From KVM
(Reword build instructions, recommend to check the SRPMs)
(replace stale contents with link to whitepaper)
 
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== Intro ==
+
OVMF "is a project to enable UEFI support for Virtual Machines".
  
OVMF "is a project to enable UEFI support for Virtual Machines". This page tries to give yet another mini-howto about playing with OVMF boot firmware in qemu-kvm virtual machines plus libvirt, deferring heavily to the TianoCore upstream wiki. <em>Do</em> mercilessly edit any inaccuracies or wrong statements.
+
The earlier contents of this article have been replaced with the following link to the OVMF whitepaper:
  
This page is written as of edk2 svn rev 14423 (virtio-blk, virtio-scsi and virtio-net are supported, and several guests can be booted with, and recognize secure boot). For using OVMF directly with the qemu command line, refer to the [https://github.com/tianocore/edk2/blob/master/OvmfPkg/README README]; this page tries to detail OVMF usage under (RHEL-6.4) libvirt.
+
http://www.linux-kvm.org/downloads/lersek/ovmf-whitepaper-c770f8c.txt
  
The recommended way for testing OVMF is installing Gerd Hoffman's RPM packages from his repo at http://www.kraxel.org/repos/, using yum. (The package to install is <code>edk2.git-ovmf-x64</code>; yum will pull in several dependencies from the repo.) The firmware images are located in the <code>/usr/share/edk2.git/ovmf-x64</code> directory. <code>OVMF-pure-efi.fd</code> is a "pure UEFI" image, while <code>OVMF-with-csm.fd</code> includes the Compatibility Support Module (CSM) build of SeaBIOS. <code>bios.bin</code> is a symlink to the latter.
+
The whitepaper covers everything this article used to cover, and the whitepaper is much more up-to-date and extensive. Please use the History link near the bottom if you'd like to see the previous (now stale) contents.
 
+
== Building from source ==
+
 
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Clone either the main SVN repository (git svn recommended) or one of the git mirrors listed in the [http://sourceforge.net/apps/mediawiki/tianocore/index.php?title=Source_Control TianoCore wiki].
+
 
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=== Frequent rebuilds ===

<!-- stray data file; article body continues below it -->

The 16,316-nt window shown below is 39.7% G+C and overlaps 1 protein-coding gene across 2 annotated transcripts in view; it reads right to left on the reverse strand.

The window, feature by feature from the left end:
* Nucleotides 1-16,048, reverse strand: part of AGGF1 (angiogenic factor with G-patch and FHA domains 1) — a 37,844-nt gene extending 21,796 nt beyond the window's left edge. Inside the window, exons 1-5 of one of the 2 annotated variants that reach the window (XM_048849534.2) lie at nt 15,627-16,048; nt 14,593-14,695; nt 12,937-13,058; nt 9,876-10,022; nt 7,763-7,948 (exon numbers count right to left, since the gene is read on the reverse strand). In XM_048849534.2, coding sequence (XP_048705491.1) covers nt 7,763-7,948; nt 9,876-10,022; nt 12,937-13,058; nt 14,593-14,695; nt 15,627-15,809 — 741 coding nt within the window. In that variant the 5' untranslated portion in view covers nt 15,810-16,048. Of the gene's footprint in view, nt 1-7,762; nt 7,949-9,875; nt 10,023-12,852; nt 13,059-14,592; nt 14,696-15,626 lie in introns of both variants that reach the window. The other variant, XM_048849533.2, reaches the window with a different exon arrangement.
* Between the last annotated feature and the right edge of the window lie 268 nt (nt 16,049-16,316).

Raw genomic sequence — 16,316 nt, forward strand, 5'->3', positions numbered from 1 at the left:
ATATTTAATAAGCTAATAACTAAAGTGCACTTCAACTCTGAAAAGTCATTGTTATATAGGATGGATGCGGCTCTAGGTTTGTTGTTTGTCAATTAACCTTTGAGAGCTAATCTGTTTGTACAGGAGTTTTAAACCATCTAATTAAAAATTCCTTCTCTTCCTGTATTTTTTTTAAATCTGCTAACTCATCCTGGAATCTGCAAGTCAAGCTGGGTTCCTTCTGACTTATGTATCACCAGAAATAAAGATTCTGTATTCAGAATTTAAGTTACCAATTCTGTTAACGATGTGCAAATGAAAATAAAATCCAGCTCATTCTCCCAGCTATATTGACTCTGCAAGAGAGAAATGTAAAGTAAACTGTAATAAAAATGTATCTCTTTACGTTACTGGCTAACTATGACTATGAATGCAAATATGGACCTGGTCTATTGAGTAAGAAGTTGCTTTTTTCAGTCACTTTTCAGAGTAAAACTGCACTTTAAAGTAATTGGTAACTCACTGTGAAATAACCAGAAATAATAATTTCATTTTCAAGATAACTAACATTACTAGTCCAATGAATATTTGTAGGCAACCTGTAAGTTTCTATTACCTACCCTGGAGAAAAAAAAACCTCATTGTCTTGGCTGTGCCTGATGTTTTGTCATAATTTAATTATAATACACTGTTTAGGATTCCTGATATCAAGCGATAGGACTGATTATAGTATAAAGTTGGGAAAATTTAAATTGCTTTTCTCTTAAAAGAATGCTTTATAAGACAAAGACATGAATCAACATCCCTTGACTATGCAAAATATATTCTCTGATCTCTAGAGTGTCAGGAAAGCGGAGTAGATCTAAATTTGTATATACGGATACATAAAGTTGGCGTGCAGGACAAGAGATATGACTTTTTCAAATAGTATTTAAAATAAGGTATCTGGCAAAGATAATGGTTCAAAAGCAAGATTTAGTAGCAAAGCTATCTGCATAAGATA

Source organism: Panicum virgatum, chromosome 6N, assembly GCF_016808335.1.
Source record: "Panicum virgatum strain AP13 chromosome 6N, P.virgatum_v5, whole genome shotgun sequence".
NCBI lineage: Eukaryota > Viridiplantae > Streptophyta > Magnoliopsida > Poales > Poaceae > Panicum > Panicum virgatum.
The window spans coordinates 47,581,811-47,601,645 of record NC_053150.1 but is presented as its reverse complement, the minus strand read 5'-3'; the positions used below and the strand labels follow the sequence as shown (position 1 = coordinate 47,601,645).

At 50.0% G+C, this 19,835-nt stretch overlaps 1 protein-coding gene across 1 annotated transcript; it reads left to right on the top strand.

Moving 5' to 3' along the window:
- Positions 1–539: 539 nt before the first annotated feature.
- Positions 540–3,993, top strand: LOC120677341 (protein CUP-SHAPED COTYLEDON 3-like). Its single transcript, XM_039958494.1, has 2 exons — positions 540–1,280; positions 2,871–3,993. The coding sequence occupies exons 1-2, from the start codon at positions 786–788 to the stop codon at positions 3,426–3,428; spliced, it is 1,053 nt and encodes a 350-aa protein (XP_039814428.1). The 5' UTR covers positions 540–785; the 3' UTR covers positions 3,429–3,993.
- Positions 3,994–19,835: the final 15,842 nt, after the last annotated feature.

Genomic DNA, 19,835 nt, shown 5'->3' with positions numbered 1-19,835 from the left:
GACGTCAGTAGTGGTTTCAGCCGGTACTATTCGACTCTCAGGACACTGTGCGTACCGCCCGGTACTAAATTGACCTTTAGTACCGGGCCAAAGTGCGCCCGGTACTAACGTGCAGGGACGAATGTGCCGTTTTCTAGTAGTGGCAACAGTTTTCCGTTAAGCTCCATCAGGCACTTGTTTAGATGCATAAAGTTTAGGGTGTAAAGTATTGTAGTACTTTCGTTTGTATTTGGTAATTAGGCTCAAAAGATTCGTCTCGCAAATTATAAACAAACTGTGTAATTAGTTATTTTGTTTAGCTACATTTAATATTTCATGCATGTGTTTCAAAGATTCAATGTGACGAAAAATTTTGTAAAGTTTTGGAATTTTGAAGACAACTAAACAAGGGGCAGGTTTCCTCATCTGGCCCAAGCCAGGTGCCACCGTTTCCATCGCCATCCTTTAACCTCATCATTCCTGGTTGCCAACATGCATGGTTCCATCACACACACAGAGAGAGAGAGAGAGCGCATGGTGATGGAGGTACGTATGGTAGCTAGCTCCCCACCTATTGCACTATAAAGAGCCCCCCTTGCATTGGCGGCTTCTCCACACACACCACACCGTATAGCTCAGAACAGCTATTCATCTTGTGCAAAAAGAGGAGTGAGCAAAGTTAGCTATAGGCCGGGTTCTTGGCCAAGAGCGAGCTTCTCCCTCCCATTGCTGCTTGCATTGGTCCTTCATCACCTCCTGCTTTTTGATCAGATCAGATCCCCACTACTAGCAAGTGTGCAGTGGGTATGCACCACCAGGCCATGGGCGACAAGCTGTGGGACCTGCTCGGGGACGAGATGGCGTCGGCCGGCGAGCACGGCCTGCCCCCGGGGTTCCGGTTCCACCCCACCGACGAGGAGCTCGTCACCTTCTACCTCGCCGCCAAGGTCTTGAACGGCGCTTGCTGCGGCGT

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For developers it is recommended to create a branch called <code>base_config</code> or something similar off the master branch (in the git svn or plain git clone), capture the config steps described [http://sourceforge.net/apps/mediawiki/tianocore/index.php?title=OVMF here] in commits (including setting up a reasonable <code>.gitignore</code> file), and keep rebasing <code>base_config</code> after <code>git svn rebase --use-log-author</code> / <code>git pull</code> commands. Fork/rebase your own development branches off/to <code>base_config</code>.
+
 
+
The very first time you build the tree, and after <code>git clean -fdx</code> commands, you must (re)build BaseTools with <code>make -C "$EDK_TOOLS_PATH"</code>. (You're going to have that variable set in your environment after sourcing <code>edksetup.sh</code> in the root project dir; see the [http://sourceforge.net/apps/mediawiki/tianocore/index.php?title=OVMF TianoCore Wiki] again.)
+
 
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=== One-off builds ===
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<code>OvmfPkg/build.sh</code> takes care of BaseTools, configuration (according to command line options) and the main build. One potentially useful option is <code>-n THREADNUMBER</code>, which enables parallel make.
+
 
+
<code>-D FLAG</code> options control optional build features/aspects. Consult <code>OvmfPkg/build.sh</code>, <code>OvmfPkg/README</code>, the <code>OvmfPkg/*.dsc</code> and <code>OvmfPkg/*.fdf</code> files, and Gerd's SRPMs.
+
 
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== Making guests use it ==
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So now you have either downloaded a prebuilt binary, or installed the noarch RPM in the host, or built <code>OVMF.fd</code> yourself. This "Flash Device" file is passed to qemu-kvm with the <code>-bios</code> option (with full pathname), which is accessible in the libvirt domain XML as the <code>/domain/os/loader</code> element.